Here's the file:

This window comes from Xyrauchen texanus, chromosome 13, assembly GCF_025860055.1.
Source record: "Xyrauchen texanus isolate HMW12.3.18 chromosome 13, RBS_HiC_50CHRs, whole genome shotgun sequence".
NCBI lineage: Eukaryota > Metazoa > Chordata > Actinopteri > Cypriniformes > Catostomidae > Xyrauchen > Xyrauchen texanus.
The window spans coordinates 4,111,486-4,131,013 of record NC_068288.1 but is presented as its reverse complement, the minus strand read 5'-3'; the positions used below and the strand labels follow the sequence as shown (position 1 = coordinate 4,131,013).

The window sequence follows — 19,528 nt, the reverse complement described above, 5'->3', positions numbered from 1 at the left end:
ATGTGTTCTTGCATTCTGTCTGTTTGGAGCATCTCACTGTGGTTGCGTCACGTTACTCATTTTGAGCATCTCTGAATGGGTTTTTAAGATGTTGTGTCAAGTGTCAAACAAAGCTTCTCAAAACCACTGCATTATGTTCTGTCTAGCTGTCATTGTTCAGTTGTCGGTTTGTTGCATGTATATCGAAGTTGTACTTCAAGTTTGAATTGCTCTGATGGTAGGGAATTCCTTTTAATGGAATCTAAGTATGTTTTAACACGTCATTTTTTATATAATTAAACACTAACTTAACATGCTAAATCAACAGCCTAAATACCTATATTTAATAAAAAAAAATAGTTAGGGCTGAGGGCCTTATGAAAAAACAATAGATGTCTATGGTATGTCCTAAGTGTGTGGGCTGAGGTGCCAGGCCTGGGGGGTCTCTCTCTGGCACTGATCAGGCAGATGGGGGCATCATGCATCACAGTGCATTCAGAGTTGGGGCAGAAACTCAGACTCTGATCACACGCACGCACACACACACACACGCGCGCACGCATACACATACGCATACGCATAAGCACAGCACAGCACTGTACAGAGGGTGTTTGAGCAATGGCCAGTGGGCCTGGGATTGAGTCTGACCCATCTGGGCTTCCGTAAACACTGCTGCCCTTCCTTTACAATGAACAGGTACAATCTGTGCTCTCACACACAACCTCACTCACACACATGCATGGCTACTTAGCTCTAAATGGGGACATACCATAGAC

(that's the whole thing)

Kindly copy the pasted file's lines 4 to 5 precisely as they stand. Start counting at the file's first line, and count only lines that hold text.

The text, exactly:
The window spans coordinates 4,111,486-4,131,013 of record NC_068288.1 but is presented as its reverse complement, the minus strand read 5'-3'; the positions used below and the strand labels follow the sequence as shown (position 1 = coordinate 4,131,013).

The window sequence follows — 19,528 nt, the reverse complement described above, 5'->3', positions numbered from 1 at the left end: